fun will be had by all.
The event will be at the
Placid Lakes Town Hall at
2010 Placid Lakes Blvd.
Once a month, the group
will have a variety of qctivi-
ties for entertainment and
pleasure. Look for the date
on next month's ice cream
social. Refreshments-will be
served.
As with most functions,
there is no cost to partici-
pants, but a donation would
be appreciated. Watch for
future announcements.
VFW 3380 hosts
karaoke night
LAKE PLACID - The
Lake Placid Veterans of
Foreign Wars 3380 will host
karaoke with Tony and
Diana on Saturday. Earlier in
the day there wil-be bingo
and a spaghetti dinner.
For details, call 699-5444.
'The Mummy' will
play at LP Library
LAKE PLACID - The
June presentation of
Saturday 2 p.m. Matinee


films at the Lake Placid
Memorial Library is as fol-
lows: "The Mummy" (June
20) and "Hotel for Dogs"
(June 27). All films are all
rated PG 13. The public is
invited to attend.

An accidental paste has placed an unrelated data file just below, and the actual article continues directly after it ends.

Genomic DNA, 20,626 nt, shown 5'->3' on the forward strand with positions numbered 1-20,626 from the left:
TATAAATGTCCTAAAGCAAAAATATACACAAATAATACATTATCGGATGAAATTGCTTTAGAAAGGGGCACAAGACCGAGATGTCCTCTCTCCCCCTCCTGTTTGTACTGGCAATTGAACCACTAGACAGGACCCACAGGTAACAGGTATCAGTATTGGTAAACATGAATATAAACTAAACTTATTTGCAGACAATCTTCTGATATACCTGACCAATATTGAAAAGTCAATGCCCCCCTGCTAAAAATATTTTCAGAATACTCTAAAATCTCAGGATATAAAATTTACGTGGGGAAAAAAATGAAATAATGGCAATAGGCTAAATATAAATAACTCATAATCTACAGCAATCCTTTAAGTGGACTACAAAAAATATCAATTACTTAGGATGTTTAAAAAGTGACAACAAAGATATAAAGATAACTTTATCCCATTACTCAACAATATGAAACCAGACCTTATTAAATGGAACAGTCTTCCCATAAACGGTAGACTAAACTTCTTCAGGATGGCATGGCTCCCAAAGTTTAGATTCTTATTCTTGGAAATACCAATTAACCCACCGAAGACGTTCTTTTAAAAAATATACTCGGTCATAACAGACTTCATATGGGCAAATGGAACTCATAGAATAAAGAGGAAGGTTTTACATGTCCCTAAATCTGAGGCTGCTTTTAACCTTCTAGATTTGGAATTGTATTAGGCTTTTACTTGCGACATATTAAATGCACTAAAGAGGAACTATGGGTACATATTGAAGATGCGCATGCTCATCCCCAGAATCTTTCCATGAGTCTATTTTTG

Seating is limited.
Admission and lemonade
provided by the Friends of
the Library are free. Free
popcorn is provided by
MidFlorida Credit Union.
Class on proper
landscape watering
LAKE PLACID -
Planting a personal view of
scenery in the backyard
without addressing different
watering needs can be chal-
lenging at best and down-
right disappointing if done
incorrectly. Make life easier
by learning just how to
address the watering needs
of the landscape.
Attend the second install-
ment in Environmental
Horticulturist Dee Dee
Jacobson's summer plant
cultivating series at Lake
Placid Memorial Library..
The seminar entitled "Water,
Water Everywhere" will take
place at 10 a.m. Saturday.
Seating is limited. If you
have questions or would like
to make a reservation, call